Performance testing can take place at the beginning of a project to set a baseline, and near the end of the project (close to rollout) to prepare for production. It includes:
- General performance testing to assess application response times under “typical” load conditions. These tests may look at things such as screen pop or refresh times, IVR retrieval and message response delays, or report generation timing.
- Load testing (aka stress testing) to see if the application and infrastructure tolerate high volumes and capacity expectations can be met. Such tests cover network performance, as well as system(s) and interfaces under peak load conditions. They also reveal what happens when capacities are reached.
- Fail-over for business continuity/disaster recovery (BC/DR) to verify continuity in service despite removal of various components (e.g., servers, databases, gateways, network connections) and appropriate notification to IT or vendor support. These tests can also verify processes and timing for putting backup scenarios in place, and restoring normal configurations and operations.
As with functional testing, performance testing plans need to identify a full range of elements that should be put through their paces. You clearly don’t want to unearth flaws in your system architecture, application design or processes when your technology gets slammed with traffic spikes or when facing your first outage.
Best-in-class organizations conduct performance tests on a routine basis to ensure that their technology continues to function at peak efficiency. Typical test plans exercise the IVR and routing algorithms while simultaneously assessing performance on inbound and outbound trunks. Here are some examples of proactive testing:
- Test calls to each dial-in number (or emails to each email address) ensure that all key contact paths are working effectively. These tests may occur as often as daily, and can ensure that the company knows of issues before a customer does.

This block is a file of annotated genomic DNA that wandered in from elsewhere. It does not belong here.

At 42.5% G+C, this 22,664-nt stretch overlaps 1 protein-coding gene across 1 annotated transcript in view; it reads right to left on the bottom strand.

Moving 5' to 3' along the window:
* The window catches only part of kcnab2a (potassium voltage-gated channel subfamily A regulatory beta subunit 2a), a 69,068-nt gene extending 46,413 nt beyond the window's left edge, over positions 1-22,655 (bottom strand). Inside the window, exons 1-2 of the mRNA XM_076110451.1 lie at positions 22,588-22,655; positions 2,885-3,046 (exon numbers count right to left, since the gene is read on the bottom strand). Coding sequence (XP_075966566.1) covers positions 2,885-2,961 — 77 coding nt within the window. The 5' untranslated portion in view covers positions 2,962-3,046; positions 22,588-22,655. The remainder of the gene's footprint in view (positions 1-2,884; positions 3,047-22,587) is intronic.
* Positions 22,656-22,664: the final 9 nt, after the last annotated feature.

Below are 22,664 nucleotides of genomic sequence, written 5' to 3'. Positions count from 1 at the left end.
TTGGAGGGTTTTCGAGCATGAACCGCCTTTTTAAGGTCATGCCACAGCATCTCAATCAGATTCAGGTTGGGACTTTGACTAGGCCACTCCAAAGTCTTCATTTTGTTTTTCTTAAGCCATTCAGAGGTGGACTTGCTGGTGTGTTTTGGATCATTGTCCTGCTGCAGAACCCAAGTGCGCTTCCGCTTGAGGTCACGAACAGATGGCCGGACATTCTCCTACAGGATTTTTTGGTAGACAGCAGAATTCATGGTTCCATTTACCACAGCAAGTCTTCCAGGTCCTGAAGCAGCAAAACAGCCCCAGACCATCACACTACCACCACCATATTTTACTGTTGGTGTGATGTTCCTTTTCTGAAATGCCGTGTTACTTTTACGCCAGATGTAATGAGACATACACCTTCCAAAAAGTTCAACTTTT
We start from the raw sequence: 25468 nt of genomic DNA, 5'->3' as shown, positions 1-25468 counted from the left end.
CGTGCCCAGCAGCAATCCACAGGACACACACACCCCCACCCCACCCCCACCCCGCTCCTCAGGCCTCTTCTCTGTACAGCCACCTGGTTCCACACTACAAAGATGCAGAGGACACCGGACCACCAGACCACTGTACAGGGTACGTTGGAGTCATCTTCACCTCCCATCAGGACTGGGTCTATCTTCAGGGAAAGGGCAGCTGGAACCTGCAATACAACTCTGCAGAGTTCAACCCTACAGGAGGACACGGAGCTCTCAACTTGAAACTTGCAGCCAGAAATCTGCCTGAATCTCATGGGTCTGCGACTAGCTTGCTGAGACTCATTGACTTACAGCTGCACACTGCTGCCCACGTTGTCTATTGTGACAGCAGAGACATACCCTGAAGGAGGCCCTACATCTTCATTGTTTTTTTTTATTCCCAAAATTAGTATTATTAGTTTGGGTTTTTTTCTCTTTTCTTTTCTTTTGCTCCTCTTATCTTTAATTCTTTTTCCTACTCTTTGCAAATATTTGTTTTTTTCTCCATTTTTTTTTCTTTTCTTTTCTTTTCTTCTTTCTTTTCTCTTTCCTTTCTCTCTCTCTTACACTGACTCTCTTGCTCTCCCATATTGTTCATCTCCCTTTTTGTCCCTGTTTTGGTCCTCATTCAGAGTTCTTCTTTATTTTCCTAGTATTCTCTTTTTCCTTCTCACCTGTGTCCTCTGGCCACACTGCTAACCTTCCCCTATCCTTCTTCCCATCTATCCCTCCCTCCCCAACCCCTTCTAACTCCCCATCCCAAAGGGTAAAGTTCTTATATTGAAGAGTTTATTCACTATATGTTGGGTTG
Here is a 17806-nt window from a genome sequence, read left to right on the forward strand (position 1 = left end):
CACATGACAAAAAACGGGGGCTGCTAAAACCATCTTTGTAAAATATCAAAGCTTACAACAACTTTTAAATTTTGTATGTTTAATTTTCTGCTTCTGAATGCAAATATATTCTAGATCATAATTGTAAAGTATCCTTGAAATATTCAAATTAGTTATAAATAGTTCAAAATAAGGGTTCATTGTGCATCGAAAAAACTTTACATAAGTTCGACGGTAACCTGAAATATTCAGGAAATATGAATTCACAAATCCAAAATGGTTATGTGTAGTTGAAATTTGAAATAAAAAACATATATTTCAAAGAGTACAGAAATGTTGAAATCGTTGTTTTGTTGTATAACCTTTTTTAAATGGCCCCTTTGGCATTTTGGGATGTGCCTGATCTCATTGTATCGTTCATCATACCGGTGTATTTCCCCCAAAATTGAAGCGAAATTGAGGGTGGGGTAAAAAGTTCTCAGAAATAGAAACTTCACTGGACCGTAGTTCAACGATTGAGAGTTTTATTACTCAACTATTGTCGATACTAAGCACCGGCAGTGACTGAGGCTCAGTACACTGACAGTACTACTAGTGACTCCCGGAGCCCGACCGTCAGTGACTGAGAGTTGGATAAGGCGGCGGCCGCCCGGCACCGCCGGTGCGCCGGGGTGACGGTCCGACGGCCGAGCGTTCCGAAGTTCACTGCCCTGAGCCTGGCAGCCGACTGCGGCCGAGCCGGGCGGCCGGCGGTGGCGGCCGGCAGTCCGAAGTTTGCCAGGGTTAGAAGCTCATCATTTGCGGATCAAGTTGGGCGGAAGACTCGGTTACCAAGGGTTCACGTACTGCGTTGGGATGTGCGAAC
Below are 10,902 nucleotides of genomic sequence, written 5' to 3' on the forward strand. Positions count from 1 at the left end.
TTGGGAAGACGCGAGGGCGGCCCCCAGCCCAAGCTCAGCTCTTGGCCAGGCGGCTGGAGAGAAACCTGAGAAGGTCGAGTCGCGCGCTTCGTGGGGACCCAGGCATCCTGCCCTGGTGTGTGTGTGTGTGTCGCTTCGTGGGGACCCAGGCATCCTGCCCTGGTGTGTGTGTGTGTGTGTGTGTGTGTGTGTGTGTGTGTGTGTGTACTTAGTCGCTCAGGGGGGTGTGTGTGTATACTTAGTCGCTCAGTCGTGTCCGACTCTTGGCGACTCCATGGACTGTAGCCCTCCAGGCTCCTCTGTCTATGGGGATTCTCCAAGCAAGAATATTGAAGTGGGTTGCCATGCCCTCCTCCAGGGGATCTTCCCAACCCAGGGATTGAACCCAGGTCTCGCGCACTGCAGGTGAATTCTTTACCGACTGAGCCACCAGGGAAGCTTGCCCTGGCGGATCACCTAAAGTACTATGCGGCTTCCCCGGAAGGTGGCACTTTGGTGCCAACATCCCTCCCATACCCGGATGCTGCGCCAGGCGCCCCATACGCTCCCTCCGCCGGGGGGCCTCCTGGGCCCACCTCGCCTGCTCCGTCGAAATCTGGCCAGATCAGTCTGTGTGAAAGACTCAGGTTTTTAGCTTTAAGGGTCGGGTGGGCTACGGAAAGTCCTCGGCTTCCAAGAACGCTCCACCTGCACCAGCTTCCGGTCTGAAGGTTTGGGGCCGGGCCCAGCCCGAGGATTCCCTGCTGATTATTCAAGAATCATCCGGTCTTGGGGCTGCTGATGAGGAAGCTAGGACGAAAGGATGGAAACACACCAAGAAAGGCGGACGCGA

- Testing tools assess the voice quality through the network to the agent desktops. In a voice over IP environment with a highly dynamic network, configuration or load, or with a history of performance issues, this type of proactive testing can be critical to optimizing the customer experience.
- Simulations can navigate a variety of paths through prompts and/or self-service applications and conclude with either disconnects or requests for transfer to agents. Call transfers into the IVR can also be simulated.
Perform tests at various times of the day and night to see what occurs under various load conditions, as well. Proactive BC/DR testing should only be conducted after-hours or during low-traffic periods to minimize the risk of a customer service-affecting incident. BC/DR tests are typically done once or twice a year for the core voice and data platforms to validate that fail-over is working correctly. Routers and gateways should also be included in such tests.
When an issue occurs, everyone is motivated to restore service as quickly as possible. A quick fix or workaround may be the short-term answer. But it’s prudent to chase down the root cause of a problem and seek a resolution which ensures that the problem won’t reoccur. That’s when problem-resolution testing comes into full swing.
If you or your vendor has a robust testing environment, you’ll have the means to attempt to recreate the problem without affecting customer service. You can leverage test plans and use cases from the implementation process to help develop a plan of attack. You’ll modify the plans based on input from the help desk and/or examination of system logs. Your vendor can help to determine if the problems traces back to their code or your specific use of the application, or rule out that it isn’t in those systems so you have to look at the network or other elements. Once you find the resolution, document the root cause and prepare a corrective action plan.